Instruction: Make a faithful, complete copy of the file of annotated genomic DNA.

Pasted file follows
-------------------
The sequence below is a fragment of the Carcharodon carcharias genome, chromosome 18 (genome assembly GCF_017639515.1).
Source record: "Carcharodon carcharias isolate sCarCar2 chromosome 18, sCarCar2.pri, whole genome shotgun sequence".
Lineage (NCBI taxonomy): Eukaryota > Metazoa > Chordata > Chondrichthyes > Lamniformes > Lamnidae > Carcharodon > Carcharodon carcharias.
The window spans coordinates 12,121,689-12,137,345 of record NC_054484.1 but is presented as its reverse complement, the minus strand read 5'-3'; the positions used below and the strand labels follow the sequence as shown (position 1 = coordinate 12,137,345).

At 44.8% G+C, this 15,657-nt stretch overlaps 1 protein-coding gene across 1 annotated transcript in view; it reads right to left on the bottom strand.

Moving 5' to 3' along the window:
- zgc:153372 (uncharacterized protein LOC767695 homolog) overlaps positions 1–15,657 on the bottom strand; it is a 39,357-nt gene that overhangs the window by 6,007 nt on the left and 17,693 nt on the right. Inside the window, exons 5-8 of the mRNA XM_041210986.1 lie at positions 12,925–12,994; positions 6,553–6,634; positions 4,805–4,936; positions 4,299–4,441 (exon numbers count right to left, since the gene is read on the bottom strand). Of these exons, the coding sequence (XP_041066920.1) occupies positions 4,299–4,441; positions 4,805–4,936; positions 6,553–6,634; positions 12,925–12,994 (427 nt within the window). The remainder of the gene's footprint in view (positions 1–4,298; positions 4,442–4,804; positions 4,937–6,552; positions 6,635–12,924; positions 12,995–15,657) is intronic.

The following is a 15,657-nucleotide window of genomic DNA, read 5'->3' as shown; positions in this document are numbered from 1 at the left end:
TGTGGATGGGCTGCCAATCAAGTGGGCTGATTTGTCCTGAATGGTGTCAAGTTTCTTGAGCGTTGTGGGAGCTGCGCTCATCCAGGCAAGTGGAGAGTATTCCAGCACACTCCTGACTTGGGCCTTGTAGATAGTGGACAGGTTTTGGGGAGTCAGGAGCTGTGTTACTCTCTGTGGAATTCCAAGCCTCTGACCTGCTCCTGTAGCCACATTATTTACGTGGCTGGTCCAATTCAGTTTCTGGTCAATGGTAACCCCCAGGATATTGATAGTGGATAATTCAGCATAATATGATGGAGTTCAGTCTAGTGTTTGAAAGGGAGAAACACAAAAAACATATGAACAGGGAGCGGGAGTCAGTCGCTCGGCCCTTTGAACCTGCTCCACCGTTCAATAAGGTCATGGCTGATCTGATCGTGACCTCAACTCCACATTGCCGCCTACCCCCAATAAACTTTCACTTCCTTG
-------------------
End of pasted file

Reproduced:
The sequence below is a fragment of the Carcharodon carcharias genome, chromosome 18 (genome assembly GCF_017639515.1).
Source record: "Carcharodon carcharias isolate sCarCar2 chromosome 18, sCarCar2.pri, whole genome shotgun sequence".
Lineage (NCBI taxonomy): Eukaryota > Metazoa > Chordata > Chondrichthyes > Lamniformes > Lamnidae > Carcharodon > Carcharodon carcharias.
The window spans coordinates 12,121,689-12,137,345 of record NC_054484.1 but is presented as its reverse complement, the minus strand read 5'-3'; the positions used below and the strand labels follow the sequence as shown (position 1 = coordinate 12,137,345).

At 44.8% G+C, this 15,657-nt stretch overlaps 1 protein-coding gene across 1 annotated transcript in view; it reads right to left on the bottom strand.

Moving 5' to 3' along the window:
- zgc:153372 (uncharacterized protein LOC767695 homolog) overlaps positions 1–15,657 on the bottom strand; it is a 39,357-nt gene that overhangs the window by 6,007 nt on the left and 17,693 nt on the right. Inside the window, exons 5-8 of the mRNA XM_041210986.1 lie at positions 12,925–12,994; positions 6,553–6,634; positions 4,805–4,936; positions 4,299–4,441 (exon numbers count right to left, since the gene is read on the bottom strand). Of these exons, the coding sequence (XP_041066920.1) occupies positions 4,299–4,441; positions 4,805–4,936; positions 6,553–6,634; positions 12,925–12,994 (427 nt within the window). The remainder of the gene's footprint in view (positions 1–4,298; positions 4,442–4,804; positions 4,937–6,552; positions 6,635–12,924; positions 12,995–15,657) is intronic.

The following is a 15,657-nucleotide window of genomic DNA, read 5'->3' as shown; positions in this document are numbered from 1 at the left end:
TGTGGATGGGCTGCCAATCAAGTGGGCTGATTTGTCCTGAATGGTGTCAAGTTTCTTGAGCGTTGTGGGAGCTGCGCTCATCCAGGCAAGTGGAGAGTATTCCAGCACACTCCTGACTTGGGCCTTGTAGATAGTGGACAGGTTTTGGGGAGTCAGGAGCTGTGTTACTCTCTGTGGAATTCCAAGCCTCTGACCTGCTCCTGTAGCCACATTATTTACGTGGCTGGTCCAATTCAGTTTCTGGTCAATGGTAACCCCCAGGATATTGATAGTGGATAATTCAGCATAATATGATGGAGTTCAGTCTAGTGTTTGAAAGGGAGAAACACAAAAAACATATGAACAGGGAGCGGGAGTCAGTCGCTCGGCCCTTTGAACCTGCTCCACCGTTCAATAAGGTCATGGCTGATCTGATCGTGACCTCAACTCCACATTGCCGCCTACCCCCAATAAACTTTCACTTCCTTG